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Vermont: Tax May Apply to Short Term Lodging

  • Nov 11, 2014 | Gail Cole

 Renting rooms from time to time? Vemont lodging taxes may apply.

The growth of Airbnb and similar internet businesses has made it relatively simple for people to earn extra cash by periodically renting out rooms in their homes. Although these transactions initially avoided the attention of most tax authorities, they are increasingly coming under scrutiny and found liable for lodging taxes. Thus was the case in San Francisco, where short term rentals are now legal, regulated, and subject to tax. And it is the case in Vermont.

Just in time for the ski season, the Vermont Department of Taxation has published a fact sheet explaining the application of the 9% Vermont Meals and Rooms Tax to short term rentals. It reminds that while you “may view your venture as small scale compared to a bed and breakfast or inn,… in the eyes of the law, you may indeed be subject to the same taxes as any other business….”

The Vermont Meals and Rooms Tax applies to “sleeping accommodations offered to the public for a consideration on premises operated by a private person, entity, institution, or organization… if those rentals total fifteen (15) or more days in any one calendar year.” Sleeping accommodations include:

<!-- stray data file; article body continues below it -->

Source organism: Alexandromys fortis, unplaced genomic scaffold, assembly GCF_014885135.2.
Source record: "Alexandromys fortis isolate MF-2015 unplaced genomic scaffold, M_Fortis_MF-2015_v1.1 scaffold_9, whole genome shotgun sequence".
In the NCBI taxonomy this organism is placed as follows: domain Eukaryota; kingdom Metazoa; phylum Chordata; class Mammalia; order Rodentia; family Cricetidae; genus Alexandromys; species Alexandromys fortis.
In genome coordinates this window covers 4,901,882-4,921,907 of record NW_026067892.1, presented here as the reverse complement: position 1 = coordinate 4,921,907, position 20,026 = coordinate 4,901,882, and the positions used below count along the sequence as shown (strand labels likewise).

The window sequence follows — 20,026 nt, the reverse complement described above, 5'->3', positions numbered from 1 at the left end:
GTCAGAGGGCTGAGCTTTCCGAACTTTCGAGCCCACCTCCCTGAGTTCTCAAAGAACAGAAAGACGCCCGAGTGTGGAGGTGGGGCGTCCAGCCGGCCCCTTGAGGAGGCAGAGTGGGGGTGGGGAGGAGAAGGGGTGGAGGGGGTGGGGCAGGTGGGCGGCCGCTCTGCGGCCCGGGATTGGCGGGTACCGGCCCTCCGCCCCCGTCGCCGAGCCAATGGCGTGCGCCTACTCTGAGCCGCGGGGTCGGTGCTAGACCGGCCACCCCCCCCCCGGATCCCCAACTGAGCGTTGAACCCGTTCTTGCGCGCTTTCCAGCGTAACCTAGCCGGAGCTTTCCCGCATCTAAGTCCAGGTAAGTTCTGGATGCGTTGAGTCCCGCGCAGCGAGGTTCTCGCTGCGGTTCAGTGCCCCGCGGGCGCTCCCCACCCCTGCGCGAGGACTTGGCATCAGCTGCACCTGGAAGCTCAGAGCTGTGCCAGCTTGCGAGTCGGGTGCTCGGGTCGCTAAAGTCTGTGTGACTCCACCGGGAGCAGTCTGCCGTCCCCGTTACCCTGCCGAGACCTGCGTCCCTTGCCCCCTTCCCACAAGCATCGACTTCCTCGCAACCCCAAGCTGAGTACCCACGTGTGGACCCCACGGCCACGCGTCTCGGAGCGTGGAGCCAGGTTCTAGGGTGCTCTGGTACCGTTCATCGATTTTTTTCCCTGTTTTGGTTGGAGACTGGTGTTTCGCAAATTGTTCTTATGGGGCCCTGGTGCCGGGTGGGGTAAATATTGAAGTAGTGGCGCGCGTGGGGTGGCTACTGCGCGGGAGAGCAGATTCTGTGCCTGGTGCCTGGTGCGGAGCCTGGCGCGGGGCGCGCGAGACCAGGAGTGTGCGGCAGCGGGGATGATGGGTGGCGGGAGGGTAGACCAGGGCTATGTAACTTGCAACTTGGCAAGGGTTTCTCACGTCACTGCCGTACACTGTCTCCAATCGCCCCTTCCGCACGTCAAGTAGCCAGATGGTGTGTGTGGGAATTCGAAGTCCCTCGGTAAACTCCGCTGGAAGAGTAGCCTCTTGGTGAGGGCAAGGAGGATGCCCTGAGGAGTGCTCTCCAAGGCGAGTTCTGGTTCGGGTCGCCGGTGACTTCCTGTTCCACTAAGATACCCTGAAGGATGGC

• A house or room(s) in a house
  • A cabin, cottage, condominium or ski lodge
  • A barn, bunkhouse, tree house, camper, or tent

Different rules apply when lodging is rented to the same person for 30 or more consecutive days.

Sales tax applies when any sales of tangible personal property are made, even items like homemade candles or soap. Use tax applies to items purchased without sales tax for use in your business (such as towels or bedding purchased in neighboring, tax-free New Hampshire).

Focus on your business, not your sales tax obligations. Learn more.

photo credit: musseyrobert via photopin cc

Sales tax rates, rules, and regulations change frequently. Although we hope you'll find this information helpful, this blog is for informational purposes only and does not provide legal or tax advice.
Gail Cole
Avalara Author
Gail Cole
Gail Cole
Avalara Author Gail Cole
Gail began researching and writing about sales tax in 2012 and has been fascinated with it ever since. She has a penchant for uncovering unusual tax facts, and endeavors to make complex sales tax laws more digestible for both experts and laypeople.